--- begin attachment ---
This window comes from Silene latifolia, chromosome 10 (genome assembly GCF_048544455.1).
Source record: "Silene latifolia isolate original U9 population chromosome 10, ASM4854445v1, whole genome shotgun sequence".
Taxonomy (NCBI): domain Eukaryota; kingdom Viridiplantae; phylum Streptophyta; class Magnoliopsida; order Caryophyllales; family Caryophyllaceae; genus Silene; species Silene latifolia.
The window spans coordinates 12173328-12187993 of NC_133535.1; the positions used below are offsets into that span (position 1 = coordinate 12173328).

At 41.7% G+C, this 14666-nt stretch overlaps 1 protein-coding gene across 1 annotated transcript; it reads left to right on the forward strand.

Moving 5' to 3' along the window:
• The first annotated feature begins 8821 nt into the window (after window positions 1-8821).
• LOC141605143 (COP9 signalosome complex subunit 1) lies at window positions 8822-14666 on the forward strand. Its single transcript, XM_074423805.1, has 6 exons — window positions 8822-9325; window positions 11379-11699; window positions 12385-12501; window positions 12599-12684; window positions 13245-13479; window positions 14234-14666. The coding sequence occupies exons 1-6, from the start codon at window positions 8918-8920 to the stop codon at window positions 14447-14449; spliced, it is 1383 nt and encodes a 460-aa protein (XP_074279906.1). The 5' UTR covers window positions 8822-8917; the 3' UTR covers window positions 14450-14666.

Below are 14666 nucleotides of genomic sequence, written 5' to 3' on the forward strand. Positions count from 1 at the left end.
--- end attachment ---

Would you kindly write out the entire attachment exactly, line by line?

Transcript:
This window comes from Silene latifolia, chromosome 10 (genome assembly GCF_048544455.1).
Source record: "Silene latifolia isolate original U9 population chromosome 10, ASM4854445v1, whole genome shotgun sequence".
Taxonomy (NCBI): domain Eukaryota; kingdom Viridiplantae; phylum Streptophyta; class Magnoliopsida; order Caryophyllales; family Caryophyllaceae; genus Silene; species Silene latifolia.
The window spans coordinates 12173328-12187993 of NC_133535.1; the positions used below are offsets into that span (position 1 = coordinate 12173328).

At 41.7% G+C, this 14666-nt stretch overlaps 1 protein-coding gene across 1 annotated transcript; it reads left to right on the forward strand.

Moving 5' to 3' along the window:
• The first annotated feature begins 8821 nt into the window (after window positions 1-8821).
• LOC141605143 (COP9 signalosome complex subunit 1) lies at window positions 8822-14666 on the forward strand. Its single transcript, XM_074423805.1, has 6 exons — window positions 8822-9325; window positions 11379-11699; window positions 12385-12501; window positions 12599-12684; window positions 13245-13479; window positions 14234-14666. The coding sequence occupies exons 1-6, from the start codon at window positions 8918-8920 to the stop codon at window positions 14447-14449; spliced, it is 1383 nt and encodes a 460-aa protein (XP_074279906.1). The 5' UTR covers window positions 8822-8917; the 3' UTR covers window positions 14450-14666.

Below are 14666 nucleotides of genomic sequence, written 5' to 3' on the forward strand. Positions count from 1 at the left end.